Alpine view

Henrik Failmezger
03.07.2019
 
Alpine view
“Is that an eagle?” The boy stood out on the terrace of the hotel, half of his upper body leaning over the railing while making telescope eyes through his binoculars.
“A bearded vulture” said Professor Nestor. The boy handed his binoculars to the professor, who waved his hand in the air, “I can spot that at a glance. Ornithology is a simple science, how many bird species are there. 10.000? Ridiculous. In comparison to 6 million insects.”
“Here we go again, when he gets started talking about insects, he won’t stop.” Ms. Nestor leaned over to the lady sitting next to her, Ms. Weide, who until now had been fascinated. She had never sat at the same table with a professor before. “That is why we travelled up here into the mountains. I can’t stand the ocean anymore. The sound at the surf reminds me of his drivel”.
Ms. Nestor took a sip of her coffee, which she had underneath the table spiked with half a flask of the cognac – in this respect she was a master conjurer – and gazed over the mountains, over the woods down below, then meadows, and on top rocks and snow.
“The only thing that helps against his chatter is Zen-meditation or as they say: in one ear and out the other.”
The boy swiped on his smartphone: “I think it’s a buzzard.”
Professor Nestor waved his hand in the air again, as if to drive away invisible flies. “As I said, a bearded vulture.” The boy made a selfie, on which the buzzard appeared as a tiny black dot. Whatever, thought the boy, inserting an arrow pointing at the dot and below the word “eagle”; that sounds ironic. The boy had fifteen followers on Instagram, five of which he had had to bribe with money. Still better than one of his classmates though who had bragged with his one hundred followers, until it was found out that ninety of them were from southern Mongolia. Since then that classmate was socially toast online as well as offline. And he stills owes money to the Russian supplier with contacts to southern Mongolia.
“Last year I deliberately took him to a silent convent.” Mrs. Nestor gave a little cough from the cognac. She loved it, cognac in the morning added colour to her day, like a movie from the 1970s. “And do you know what he did? He inspected the bugs in the pantry. He claimed it was a rare species that only appears on the east coast of America. Of course he wanted to write a scientific article about it, but the nuns were quick to wise up. The mantle of silence was spread over it, so to speak.”
“A silent convent?”
“Awful,” said Mrs. Nestor, “you should have seen how they looked when I was painting my nails. I have never seen that many different facial expressions for disdain. And it doesn’t do your skin any good to communicate with frowns all day long.”

Ornithology, a science for simple-minded people, thought Professor Nestor. And this boy with binoculars seems to be a simple kind of person as well, you can tell by his enlarged brow ridge. Never trust a person with an augmented supraorbital ridge with your life, had Professor Nestor’s old doctor-father always told him. Every time before entering a cab, he had measured the driver’s skull with his thumb and index finger. By now this kind of science might be a little bit old fashioned, thought Professor Nestor. His doctor-father had also stumbled upon a little story from the past. What a shame, thought professor Nestor, he had been such a great scientist, with his work about the elytra of weevils he had created a masterpiece.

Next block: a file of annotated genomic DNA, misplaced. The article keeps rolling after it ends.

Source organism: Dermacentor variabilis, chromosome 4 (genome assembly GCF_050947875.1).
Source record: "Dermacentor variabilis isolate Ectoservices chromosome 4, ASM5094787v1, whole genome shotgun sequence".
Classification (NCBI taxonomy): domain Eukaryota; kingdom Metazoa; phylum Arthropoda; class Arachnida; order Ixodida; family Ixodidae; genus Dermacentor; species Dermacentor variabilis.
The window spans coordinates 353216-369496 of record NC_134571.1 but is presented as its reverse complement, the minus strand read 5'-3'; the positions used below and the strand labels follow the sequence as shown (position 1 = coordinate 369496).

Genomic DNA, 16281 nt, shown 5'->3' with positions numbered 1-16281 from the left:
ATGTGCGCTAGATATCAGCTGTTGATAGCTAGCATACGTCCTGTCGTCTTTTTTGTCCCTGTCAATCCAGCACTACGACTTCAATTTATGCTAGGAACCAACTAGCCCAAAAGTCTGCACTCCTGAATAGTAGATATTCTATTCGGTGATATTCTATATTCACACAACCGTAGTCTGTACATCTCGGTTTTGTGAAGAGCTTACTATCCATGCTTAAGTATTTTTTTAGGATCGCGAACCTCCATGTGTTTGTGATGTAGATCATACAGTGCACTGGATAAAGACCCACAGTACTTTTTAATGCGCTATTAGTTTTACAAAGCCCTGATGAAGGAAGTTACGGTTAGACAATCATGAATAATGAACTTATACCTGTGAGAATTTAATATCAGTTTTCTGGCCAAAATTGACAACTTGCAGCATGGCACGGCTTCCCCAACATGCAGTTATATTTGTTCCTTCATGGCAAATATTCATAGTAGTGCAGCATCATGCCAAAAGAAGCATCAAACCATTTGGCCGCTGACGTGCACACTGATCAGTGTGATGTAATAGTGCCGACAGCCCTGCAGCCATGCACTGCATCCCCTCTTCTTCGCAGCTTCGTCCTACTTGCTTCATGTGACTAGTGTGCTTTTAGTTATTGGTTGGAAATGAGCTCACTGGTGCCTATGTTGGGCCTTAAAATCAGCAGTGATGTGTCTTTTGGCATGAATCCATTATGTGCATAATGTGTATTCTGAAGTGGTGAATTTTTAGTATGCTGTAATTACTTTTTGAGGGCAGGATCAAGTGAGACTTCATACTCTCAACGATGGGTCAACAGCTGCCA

He blinked and stared at the insect that had just landed on top of the white table cloth. A wasp, he thought, no, a hoverfly. How can it be, that I can’t tell the difference. He smiled, that was of course nonsense. He couldn’t differentiate between them, because that was a complete new species. And something like that at the breakfast table, he thought, before quickly placing the champagne glass over the insect. Pondering about whether he should name the new species after himself or his doctor father, he fell asleep.
I need to ask her for the address of the silent convent, thought Ms. Weide. Her own husband barely spoke, for the past three years he had been practically mute and only capable of using the language level of a three year old only when in need. In a silent convent we could finally have a completely normal vacation, she thought.
The waiter approached the railing of the terrace cautiously. That’s how they all die, he thought, while watching the boy bend his upper body over the railing, desperately trying to get his body in line with the mountain peaks on his phone’s display. The waiter came from a southern country, where the highest point was a church steeple. He could not understand what there was to like about mountains, since all they did was to hide what is behind them.
Mr. Weide waved his glass through the air, as if he wanted to catch water that miraculously poured from the air. Even though it was sunny. But the waiter understood, and poured him some more from the carafe. When he was clearing up the champagne glasses a wasp almost flew right into his face.
Mr. Nestor was snoring quietly.
That’s not an eagle, that’s a buzzard, somebody commented on the boy’s Instagram post.
Mrs. Nestor looked at her sleeping husband, and felt a sort of warmth. She recalled the earlier times when she found it fascinating that someone could talk about the labial palps of a dung beetle for two hours straight. How happy one could be, she thought to herself. She gazed over the slopes, where mountain farmers were haying. The simple life, she thought, would that not have been great, mountains, fresh air, pines, and insects only when caught in glue traps. She took the last sip of her cognac coffee and waved to the waiter for some champagne.

Translation by Shan Wardell
 
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